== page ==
Re: [SI-LIST] : Plating Tails at High Frequencies

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From: Scott McMorrow (scott@vasthorizons.com)
Date: Thu Mar 29 2001 - 03:41:50 PST


wayne,

I'm back from vacation!

Actually, there is current flowing through the plating tails. From a purely
transmission line standpoint, the tail is a transmission line stub hanging
out off the via. For example, when a wave edge is launched from the die,
when it reaches the ball via, there are two paths it can take. One down the
ball to the PCB trace, and the other down the plating tail. The wavefront does
not know apriori that the plating tail is not connected to it. That wave will split,
part going down the ball path and part going down the plating tail path, based
upon the relative impedance of both paths. Should they have nearly equal
impedance, then half of the wave will travel along the plating tail until it hit the
end (which is an infinite impedance) and reflect back with a reflection coeficient
of 1. Since there is wave propagation, there is current flow.

The effect of the plating tail will depend upon its electrical length relative to
the risetime and frequency components of the signals being driven off the die.
Since some plating tails can easily be over 250mils in length or more, they can
present significant discontinuities to fast edge rate or high frequency signals. For
example, a trace in BT epoxy and encapsulated in plastic has a velocity of
propagation of about 180 to 200ps per inch. So, a 250mil plating tail would have
an electrial length of 45ps. The end of the tail would not be "seen" by waveforms
passing through the ball until one round trip or 90ps after the first incident waveform
arrives. That plating tail would also exhibit a quarter wave resonance at 5 GHz, and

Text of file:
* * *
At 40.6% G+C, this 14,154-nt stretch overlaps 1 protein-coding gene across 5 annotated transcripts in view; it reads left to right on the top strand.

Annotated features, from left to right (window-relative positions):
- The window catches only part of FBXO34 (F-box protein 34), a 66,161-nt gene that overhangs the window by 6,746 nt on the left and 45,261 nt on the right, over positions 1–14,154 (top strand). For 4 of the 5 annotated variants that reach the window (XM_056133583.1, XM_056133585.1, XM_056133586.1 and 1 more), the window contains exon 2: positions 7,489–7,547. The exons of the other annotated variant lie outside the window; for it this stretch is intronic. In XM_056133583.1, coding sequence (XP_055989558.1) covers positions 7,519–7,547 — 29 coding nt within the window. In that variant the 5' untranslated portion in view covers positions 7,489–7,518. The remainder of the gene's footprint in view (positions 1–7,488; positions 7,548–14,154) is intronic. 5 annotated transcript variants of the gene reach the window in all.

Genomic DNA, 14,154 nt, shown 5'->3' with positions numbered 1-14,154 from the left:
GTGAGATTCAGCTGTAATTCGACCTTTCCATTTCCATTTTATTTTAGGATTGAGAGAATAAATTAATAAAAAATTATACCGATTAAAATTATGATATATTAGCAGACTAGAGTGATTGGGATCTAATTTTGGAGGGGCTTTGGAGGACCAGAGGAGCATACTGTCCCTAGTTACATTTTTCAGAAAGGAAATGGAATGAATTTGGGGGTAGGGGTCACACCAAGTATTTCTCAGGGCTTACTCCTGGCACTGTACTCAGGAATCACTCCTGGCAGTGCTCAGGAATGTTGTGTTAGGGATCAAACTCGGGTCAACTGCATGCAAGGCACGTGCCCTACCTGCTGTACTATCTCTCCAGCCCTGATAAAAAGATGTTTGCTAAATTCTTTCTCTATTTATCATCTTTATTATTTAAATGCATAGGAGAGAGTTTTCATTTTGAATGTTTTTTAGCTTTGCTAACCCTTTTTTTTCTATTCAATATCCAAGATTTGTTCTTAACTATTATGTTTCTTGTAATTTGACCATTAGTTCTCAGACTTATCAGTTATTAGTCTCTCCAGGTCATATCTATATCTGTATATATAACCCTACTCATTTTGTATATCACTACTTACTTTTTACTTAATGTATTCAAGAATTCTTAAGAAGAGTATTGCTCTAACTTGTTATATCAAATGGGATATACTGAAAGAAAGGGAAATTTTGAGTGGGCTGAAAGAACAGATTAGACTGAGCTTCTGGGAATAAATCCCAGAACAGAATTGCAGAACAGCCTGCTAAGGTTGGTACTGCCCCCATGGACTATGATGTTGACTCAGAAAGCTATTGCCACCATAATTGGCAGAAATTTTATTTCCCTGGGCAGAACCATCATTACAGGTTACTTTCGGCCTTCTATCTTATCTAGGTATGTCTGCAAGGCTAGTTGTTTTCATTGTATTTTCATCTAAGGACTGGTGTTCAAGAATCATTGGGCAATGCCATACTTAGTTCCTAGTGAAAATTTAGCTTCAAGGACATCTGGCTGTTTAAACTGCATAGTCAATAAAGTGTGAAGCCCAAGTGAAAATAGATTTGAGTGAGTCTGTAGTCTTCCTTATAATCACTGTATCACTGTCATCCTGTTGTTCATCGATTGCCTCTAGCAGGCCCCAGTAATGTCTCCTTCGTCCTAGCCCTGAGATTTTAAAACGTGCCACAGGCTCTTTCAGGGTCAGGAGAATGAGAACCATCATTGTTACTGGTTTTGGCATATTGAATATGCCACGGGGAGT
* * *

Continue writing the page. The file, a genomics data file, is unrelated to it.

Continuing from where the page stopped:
would have an adverse effect on OC48 (2.5Gbps) data streams. At lower data rates,
it will cause jitter and edge distortion of the signal transmitted through the package.

To approximate the plating tail as just a capacitor misses the fact that it as a
waveguide stub.

Also, for those interested, multiple plating tails of the same length (and there are many
in a package) will be tuned to the same resonant frequency. They can actually
"sing" together if excited with fast enough edges, or high enough data rates. A full wave
simulation can show these sorts of eigenmodes ... at least for simplified cases.

best regards,

scott

--
Scott McMorrow
Principal Engineer
SiQual, Signal Quality Engineering
18735 SW Boones Ferry Road
Tualatin, OR  97062-3090
(503) 885-1231
http://www.siqual.com

wayne.nunn@philips.com wrote:

> In a PBGA substrate there are plating tails that project from the last via to ball connection to the edge of the substrate. Since there is no current flowing through these traces, inductance shouldn't be a problem at any frequency. Are there capacitive > issues at high frequencies, say above 500mHz? > > Thanks, > > --Wayne > ------------------------------------------------------------------------------------------------------------- > Philips Semiconductors - ATO Innovation San Jose > Wayne A. Nunn > Staff Engineer > > 1101 McKay Drive > San Jose, Ca 95131 < Voice: 408.474.5620 Fax: 408.474.5505 > > ------------------------------------------------------------------------------------------------------------ > > **** To unsubscribe from si-list or si-list-digest: send e-mail to > majordomo@silab.eng.sun.com. In the BODY of message put: UNSUBSCRIBE > si-list or UNSUBSCRIBE si-list-digest, for more help, put HELP. > si-list archives are accessible at http://www.qsl.net/wb6tpu > ****

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